Edward Heath Robinson
Applied Ontology 2012 7: pp. 93–108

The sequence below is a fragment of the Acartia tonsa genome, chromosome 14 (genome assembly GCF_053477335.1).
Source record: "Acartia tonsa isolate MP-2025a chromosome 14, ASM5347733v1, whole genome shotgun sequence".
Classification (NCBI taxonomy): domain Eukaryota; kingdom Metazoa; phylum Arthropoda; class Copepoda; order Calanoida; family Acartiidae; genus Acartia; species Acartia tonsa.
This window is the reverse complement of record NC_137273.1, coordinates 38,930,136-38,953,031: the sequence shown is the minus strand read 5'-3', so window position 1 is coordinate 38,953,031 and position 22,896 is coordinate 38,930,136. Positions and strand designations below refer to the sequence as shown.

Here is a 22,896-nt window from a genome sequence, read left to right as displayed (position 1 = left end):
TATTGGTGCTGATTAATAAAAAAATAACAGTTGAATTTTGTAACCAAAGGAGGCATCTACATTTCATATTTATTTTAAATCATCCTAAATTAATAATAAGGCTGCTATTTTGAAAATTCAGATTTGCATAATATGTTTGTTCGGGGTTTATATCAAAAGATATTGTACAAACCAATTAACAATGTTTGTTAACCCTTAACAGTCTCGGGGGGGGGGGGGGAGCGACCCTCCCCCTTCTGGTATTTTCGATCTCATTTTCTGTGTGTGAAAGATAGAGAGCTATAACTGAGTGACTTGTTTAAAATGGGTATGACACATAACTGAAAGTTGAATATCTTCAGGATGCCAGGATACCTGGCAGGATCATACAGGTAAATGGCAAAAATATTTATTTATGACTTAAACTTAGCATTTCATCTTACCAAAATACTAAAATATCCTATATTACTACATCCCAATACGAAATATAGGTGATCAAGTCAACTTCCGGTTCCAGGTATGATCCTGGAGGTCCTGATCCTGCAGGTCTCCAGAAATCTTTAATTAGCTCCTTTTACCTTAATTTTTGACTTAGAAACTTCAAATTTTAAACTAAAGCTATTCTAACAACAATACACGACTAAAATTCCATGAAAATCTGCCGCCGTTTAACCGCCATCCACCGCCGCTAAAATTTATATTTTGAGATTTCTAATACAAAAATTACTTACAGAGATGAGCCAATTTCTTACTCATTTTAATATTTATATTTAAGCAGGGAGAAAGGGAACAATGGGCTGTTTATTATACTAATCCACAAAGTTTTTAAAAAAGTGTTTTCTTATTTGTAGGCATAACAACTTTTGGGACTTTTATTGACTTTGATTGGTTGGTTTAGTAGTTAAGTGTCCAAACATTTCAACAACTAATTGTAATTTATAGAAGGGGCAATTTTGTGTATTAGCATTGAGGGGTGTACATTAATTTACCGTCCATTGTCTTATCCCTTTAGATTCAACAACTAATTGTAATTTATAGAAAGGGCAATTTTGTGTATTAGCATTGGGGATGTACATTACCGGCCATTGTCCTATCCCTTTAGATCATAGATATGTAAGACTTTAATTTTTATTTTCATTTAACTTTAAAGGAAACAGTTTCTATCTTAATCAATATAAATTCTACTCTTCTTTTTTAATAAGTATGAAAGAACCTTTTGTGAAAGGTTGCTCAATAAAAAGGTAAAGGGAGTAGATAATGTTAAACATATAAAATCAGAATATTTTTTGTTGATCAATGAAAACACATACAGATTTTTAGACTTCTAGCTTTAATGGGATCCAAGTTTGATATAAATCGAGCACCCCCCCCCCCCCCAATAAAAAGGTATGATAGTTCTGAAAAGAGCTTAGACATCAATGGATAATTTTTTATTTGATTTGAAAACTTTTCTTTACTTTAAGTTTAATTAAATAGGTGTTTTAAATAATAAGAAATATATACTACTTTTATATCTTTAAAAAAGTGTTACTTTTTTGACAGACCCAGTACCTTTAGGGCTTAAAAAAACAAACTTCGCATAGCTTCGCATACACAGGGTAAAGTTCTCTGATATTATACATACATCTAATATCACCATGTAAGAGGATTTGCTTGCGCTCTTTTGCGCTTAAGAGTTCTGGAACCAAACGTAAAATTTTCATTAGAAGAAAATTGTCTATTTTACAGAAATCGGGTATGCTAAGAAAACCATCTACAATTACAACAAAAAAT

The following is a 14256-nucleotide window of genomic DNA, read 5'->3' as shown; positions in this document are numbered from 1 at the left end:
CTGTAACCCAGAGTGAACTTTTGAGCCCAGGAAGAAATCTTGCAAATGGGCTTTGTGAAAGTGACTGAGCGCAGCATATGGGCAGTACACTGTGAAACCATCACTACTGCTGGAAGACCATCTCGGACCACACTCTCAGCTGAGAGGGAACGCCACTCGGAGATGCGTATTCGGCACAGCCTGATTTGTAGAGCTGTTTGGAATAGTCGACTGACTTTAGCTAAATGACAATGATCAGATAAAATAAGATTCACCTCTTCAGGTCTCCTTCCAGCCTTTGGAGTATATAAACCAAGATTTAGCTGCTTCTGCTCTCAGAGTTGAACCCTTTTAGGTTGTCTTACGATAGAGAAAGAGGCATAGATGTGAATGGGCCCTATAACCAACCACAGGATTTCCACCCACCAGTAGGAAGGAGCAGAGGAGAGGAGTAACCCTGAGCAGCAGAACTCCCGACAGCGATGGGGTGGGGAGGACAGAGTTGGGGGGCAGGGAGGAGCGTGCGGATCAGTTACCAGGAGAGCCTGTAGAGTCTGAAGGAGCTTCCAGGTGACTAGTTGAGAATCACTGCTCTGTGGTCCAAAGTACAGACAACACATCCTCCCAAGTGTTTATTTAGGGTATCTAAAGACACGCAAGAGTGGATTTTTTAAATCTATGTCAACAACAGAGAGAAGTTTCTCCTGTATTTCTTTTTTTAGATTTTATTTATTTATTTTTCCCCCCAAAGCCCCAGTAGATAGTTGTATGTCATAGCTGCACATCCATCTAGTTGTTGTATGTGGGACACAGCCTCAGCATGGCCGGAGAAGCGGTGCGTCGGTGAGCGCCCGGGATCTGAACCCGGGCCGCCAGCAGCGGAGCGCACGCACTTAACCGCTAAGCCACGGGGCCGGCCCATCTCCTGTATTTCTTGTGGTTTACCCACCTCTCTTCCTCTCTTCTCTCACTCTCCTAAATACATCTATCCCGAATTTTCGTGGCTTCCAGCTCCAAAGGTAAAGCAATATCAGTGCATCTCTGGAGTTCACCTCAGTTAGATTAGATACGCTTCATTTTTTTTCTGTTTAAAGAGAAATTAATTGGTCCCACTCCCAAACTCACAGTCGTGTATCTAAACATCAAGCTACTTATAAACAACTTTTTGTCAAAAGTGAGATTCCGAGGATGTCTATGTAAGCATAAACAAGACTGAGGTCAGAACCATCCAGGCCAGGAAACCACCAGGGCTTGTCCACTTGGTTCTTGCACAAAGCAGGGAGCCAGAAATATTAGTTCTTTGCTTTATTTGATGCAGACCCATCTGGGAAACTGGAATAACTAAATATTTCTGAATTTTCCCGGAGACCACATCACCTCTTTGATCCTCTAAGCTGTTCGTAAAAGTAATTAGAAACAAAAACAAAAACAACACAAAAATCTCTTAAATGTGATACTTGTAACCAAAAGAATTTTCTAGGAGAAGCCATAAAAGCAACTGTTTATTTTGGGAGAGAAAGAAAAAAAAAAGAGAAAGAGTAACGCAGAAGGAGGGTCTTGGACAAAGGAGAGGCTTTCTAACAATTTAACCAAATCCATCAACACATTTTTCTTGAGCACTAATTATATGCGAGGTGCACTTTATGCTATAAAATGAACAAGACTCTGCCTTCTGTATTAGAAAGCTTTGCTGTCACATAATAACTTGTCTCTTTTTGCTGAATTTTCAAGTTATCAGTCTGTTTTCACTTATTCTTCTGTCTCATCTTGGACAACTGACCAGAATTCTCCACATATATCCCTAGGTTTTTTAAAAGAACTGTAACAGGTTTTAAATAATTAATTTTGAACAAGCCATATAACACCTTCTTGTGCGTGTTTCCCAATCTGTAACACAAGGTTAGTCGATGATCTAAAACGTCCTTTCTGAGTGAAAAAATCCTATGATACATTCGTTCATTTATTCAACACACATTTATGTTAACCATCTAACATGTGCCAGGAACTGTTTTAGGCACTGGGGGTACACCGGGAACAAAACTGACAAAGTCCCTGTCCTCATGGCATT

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The purpose of this article is to reexamine the ontology of geopolitical boundaries so that they can be better represented in ontologies designed for the semantic web. Previous work on this subject has divided geopolitical boundaries into fiat, bona fide, and force dynamic categories. This article challenges the existence of bona fide geopolitical boundaries on the basis that many of them lie skew to physical discontinuities on the earth, maritime territorial claims do not follow physical discontinuities, and geopolitical boundaries are three-dimensional, not two-dimensional objects. This also allows for a necessary ontological distinction to be made between the geopolitical boundaries and their physical markers. This analysis is used to determine the placement of geopolitical boundaries, territory, states, and nations in the Descriptive Ontology for Linguistic and Cognitive Engineering (DOLCE). DOLCE has a cognitive bias making it particularly suitable for formulating an ontology of mind-dependent geopolitical entities. However, rather than distinguishing between the physical and nonphysical based on whether or not the entity in question has direct spatial qualities, this article puts forward that a distinction needs to be made based on whether or not an entity in question is made of matter. A material/immaterial distinction may be more intuitive for an ontology of “common sense”.